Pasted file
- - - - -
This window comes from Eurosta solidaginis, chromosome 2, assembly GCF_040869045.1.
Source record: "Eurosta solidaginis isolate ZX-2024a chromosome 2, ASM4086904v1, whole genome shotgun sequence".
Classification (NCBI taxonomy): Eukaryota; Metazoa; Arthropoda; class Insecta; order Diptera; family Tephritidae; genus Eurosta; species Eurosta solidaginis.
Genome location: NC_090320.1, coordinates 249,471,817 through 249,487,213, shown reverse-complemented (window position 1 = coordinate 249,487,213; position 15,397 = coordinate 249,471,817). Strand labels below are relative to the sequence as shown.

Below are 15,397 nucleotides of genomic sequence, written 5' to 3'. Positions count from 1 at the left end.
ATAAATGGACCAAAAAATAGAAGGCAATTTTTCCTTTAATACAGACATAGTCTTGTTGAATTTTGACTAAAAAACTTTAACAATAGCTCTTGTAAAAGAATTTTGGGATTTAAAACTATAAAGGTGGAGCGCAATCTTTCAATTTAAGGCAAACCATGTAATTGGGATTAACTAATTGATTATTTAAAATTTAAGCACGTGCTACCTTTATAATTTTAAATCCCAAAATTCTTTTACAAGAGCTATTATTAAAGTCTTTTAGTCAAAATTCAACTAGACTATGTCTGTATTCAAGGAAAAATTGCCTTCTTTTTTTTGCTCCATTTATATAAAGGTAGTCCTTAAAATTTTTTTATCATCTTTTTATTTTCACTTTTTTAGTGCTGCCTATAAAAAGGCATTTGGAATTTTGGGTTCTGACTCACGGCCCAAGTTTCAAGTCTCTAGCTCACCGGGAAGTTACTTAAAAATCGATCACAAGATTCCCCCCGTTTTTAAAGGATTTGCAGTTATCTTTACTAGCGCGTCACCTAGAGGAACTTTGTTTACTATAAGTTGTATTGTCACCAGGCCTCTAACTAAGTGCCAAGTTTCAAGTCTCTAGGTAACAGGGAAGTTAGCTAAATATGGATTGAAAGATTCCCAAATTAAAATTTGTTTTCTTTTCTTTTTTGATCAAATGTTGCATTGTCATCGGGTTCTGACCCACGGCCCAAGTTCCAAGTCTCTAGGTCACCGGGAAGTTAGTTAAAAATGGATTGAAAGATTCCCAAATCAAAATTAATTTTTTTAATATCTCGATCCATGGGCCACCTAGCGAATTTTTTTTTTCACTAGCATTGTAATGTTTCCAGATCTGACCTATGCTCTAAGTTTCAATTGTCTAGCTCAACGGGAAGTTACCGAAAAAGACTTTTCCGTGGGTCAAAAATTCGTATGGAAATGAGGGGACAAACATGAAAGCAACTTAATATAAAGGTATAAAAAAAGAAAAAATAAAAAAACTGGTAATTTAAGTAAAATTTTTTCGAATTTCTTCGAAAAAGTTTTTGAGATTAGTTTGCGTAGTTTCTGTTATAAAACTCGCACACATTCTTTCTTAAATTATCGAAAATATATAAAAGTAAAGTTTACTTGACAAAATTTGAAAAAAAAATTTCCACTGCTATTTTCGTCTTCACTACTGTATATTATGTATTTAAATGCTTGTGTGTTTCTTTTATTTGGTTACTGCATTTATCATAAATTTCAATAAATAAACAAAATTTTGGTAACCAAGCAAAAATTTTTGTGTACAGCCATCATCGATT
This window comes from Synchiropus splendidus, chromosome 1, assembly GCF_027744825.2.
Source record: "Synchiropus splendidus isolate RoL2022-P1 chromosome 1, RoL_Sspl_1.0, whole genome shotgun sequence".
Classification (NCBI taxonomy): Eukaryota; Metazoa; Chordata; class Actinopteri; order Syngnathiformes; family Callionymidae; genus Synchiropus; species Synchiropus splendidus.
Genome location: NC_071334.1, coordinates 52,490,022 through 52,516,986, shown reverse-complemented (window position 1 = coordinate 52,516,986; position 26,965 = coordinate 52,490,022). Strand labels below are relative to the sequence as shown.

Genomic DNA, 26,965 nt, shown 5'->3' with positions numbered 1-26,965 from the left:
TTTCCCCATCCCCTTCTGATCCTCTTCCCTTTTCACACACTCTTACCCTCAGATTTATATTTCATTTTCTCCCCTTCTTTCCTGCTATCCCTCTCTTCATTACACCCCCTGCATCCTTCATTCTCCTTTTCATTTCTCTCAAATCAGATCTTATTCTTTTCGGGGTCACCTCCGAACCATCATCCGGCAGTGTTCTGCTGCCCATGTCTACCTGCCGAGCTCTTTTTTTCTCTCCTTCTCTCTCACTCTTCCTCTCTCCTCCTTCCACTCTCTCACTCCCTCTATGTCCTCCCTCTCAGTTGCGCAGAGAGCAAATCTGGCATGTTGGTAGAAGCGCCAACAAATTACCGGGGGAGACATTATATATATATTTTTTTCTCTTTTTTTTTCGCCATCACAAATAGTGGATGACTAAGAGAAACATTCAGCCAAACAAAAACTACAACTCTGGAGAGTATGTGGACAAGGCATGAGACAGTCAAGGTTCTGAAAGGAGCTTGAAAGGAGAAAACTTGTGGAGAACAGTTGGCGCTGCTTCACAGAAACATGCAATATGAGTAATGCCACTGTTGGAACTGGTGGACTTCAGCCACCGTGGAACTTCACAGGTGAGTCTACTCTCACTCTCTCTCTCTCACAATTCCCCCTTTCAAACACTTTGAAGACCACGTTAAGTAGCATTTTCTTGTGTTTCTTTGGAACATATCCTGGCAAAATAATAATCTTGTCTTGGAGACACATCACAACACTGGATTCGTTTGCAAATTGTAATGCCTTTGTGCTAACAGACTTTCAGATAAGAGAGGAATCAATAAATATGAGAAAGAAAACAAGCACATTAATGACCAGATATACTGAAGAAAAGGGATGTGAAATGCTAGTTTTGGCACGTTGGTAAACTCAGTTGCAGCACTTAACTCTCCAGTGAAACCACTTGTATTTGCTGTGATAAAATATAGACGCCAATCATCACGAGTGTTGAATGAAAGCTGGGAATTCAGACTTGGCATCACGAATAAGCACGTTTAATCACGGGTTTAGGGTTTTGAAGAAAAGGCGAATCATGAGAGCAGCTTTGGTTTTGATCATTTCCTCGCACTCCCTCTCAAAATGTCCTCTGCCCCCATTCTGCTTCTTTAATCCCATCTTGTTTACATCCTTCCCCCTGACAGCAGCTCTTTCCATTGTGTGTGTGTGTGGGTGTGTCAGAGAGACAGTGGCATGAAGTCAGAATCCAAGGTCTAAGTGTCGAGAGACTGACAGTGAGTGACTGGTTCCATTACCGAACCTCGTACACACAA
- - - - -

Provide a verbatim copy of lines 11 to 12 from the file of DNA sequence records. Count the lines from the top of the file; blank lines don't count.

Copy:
Genomic DNA, 26,965 nt, shown 5'->3' with positions numbered 1-26,965 from the left:
TTTCCCCATCCCCTTCTGATCCTCTTCCCTTTTCACACACTCTTACCCTCAGATTTATATTTCATTTTCTCCCCTTCTTTCCTGCTATCCCTCTCTTCATTACACCCCCTGCATCCTTCATTCTCCTTTTCATTTCTCTCAAATCAGATCTTATTCTTTTCGGGGTCACCTCCGAACCATCATCCGGCAGTGTTCTGCTGCCCATGTCTACCTGCCGAGCTCTTTTTTTCTCTCCTTCTCTCTCACTCTTCCTCTCTCCTCCTTCCACTCTCTCACTCCCTCTATGTCCTCCCTCTCAGTTGCGCAGAGAGCAAATCTGGCATGTTGGTAGAAGCGCCAACAAATTACCGGGGGAGACATTATATATATATTTTTTTCTCTTTTTTTTTCGCCATCACAAATAGTGGATGACTAAGAGAAACATTCAGCCAAACAAAAACTACAACTCTGGAGAGTATGTGGACAAGGCATGAGACAGTCAAGGTTCTGAAAGGAGCTTGAAAGGAGAAAACTTGTGGAGAACAGTTGGCGCTGCTTCACAGAAACATGCAATATGAGTAATGCCACTGTTGGAACTGGTGGACTTCAGCCACCGTGGAACTTCACAGGTGAGTCTACTCTCACTCTCTCTCTCTCACAATTCCCCCTTTCAAACACTTTGAAGACCACGTTAAGTAGCATTTTCTTGTGTTTCTTTGGAACATATCCTGGCAAAATAATAATCTTGTCTTGGAGACACATCACAACACTGGATTCGTTTGCAAATTGTAATGCCTTTGTGCTAACAGACTTTCAGATAAGAGAGGAATCAATAAATATGAGAAAGAAAACAAGCACATTAATGACCAGATATACTGAAGAAAAGGGATGTGAAATGCTAGTTTTGGCACGTTGGTAAACTCAGTTGCAGCACTTAACTCTCCAGTGAAACCACTTGTATTTGCTGTGATAAAATATAGACGCCAATCATCACGAGTGTTGAATGAAAGCTGGGAATTCAGACTTGGCATCACGAATAAGCACGTTTAATCACGGGTTTAGGGTTTTGAAGAAAAGGCGAATCATGAGAGCAGCTTTGGTTTTGATCATTTCCTCGCACTCCCTCTCAAAATGTCCTCTGCCCCCATTCTGCTTCTTTAATCCCATCTTGTTTACATCCTTCCCCCTGACAGCAGCTCTTTCCATTGTGTGTGTGTGTGGGTGTGTCAGAGAGACAGTGGCATGAAGTCAGAATCCAAGGTCTAAGTGTCGAGAGACTGACAGTGAGTGACTGGTTCCATTACCGAACCTCGTACACACAA